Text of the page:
Tribute: Dr. Patricia Monture (1958-2010)
I first met Patricia Monture at the University of Western Ontario in 1979. She was taking anthropology and other courses for a B.A.. I was in the one-year Program in Journalism for Native Peoples (PJNP). She was Mohawk from Grand River Territory near Brantford; I was Kanienkeha:ka (Mohawk) from Kanehsatà:ke Territory near Montreal. We both preferred to call ourselves Haudenosaunee and hated generic terms like “Aboriginal.”
She passed away about three weeks ago. I only just found out thanks to a Globe and Mail obituary. The writer captures Patricia’s stubborn determination. When she’d made up her mind that she was right — step back or get hurt. She was right a lot of times.
My fondest memory, one that I mangled for her son when he came to Kanehsatà:ke this summer (a clumsy attempt on my part to let him know how much I respected his mother), was about the time we stomped out of class in protest.
It was anthropology to her; Canadian history to me. No matter. The point was that we sat there for a few classes with steam slowly building within. We began asking questions about the course content. We began to challenge the prof because we didn’t see our reality reflected. In fact, we were getting angrier with each class and reading assignment because we felt most of the material not only excluded what we knew as fact but also twisted it to fit some really old stereotypes.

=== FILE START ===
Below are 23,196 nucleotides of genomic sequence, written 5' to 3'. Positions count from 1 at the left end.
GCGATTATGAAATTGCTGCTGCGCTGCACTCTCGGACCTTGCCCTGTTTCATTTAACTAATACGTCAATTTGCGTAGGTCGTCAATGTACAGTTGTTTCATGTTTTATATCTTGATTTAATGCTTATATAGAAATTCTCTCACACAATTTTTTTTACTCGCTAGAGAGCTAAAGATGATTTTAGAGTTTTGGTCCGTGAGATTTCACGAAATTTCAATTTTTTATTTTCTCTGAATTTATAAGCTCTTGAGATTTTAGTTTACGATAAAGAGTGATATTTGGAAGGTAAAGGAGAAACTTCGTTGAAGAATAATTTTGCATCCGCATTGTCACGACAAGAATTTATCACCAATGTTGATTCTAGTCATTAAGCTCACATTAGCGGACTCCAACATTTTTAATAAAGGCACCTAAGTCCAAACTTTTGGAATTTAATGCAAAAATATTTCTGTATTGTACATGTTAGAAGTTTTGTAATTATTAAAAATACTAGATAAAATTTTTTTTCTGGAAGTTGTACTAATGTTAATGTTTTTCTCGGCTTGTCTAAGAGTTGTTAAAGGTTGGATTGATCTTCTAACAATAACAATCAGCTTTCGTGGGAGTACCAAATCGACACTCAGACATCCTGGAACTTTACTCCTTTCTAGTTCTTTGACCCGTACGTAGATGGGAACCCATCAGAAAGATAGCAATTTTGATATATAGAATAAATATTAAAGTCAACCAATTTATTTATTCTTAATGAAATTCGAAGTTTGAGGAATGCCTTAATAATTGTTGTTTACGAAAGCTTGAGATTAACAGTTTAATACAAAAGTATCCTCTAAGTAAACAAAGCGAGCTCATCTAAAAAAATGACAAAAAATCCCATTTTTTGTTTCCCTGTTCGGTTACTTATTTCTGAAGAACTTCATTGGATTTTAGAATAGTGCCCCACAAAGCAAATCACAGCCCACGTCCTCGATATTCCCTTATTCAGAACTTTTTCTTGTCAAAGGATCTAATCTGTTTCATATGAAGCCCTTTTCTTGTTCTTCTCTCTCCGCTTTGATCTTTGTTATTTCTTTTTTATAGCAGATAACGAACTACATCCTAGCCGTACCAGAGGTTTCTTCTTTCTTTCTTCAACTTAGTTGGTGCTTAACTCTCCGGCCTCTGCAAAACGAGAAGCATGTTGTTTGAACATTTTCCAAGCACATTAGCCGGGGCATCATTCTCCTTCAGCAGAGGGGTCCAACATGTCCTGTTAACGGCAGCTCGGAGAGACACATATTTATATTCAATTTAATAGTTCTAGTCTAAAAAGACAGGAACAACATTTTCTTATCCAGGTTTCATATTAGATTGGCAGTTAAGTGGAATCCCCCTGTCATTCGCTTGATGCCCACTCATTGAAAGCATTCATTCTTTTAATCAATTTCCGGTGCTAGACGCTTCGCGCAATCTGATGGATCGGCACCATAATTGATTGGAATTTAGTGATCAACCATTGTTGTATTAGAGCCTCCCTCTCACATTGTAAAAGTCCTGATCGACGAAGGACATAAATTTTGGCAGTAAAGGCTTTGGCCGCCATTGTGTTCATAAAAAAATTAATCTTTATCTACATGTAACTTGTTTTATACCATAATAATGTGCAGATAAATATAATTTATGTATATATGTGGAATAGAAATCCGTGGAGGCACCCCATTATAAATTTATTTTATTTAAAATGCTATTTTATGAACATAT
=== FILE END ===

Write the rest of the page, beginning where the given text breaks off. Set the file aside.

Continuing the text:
It wasn’t long before she was agitating, organizing other Indigenous students on campus, including my cohorts over at the PJNP. As planned, we walked into class. We sat quietly, not asking questions or challenging the prof this time. He’d made it abundantly clear by then that he and his material were right and we were absolutely wrong. Period.
When Patricia raised her hand to question one of his statements, we expected the prof’s reaction. He refused to answer or acknowledge her. Patricia then said: “We quit.” With that, we got up. So did about 14 others, Indigenous students all. We walked out quietly, turning our backs to the stunned prof and 70 or so mostly White students.
The Dean of journalism, Peter Desbarats, came down to meet with the PJNP rebels. We lived in the basement while the non-native journalism program had the upper floors. We developed attitude down there; the dead-end kids who didn’t take crap from nobody. Would we reconsider, Desbarats asked? Would we go back to that class? No, we replied. We could all be penalized, he added. We could all fail. It might kill the PJNP. Well, he asked? One last chance.
We got a couple of new professors, much better classes, more up-to-date material that actually respected and explored our perspectives. I know we got a much better education by sticking to our principles, refusing to cave in to pressure, even threats and intimidation. I didn’t have to wonder why we did it. I could sum it up in one word: Patricia. She was the backbone of our little rebellion; its heart and soul. She was right. She knew it. Most importantly, she made us know it too. But it wouldn’t have happened if she hadn’t acted just like a Mohawk woman.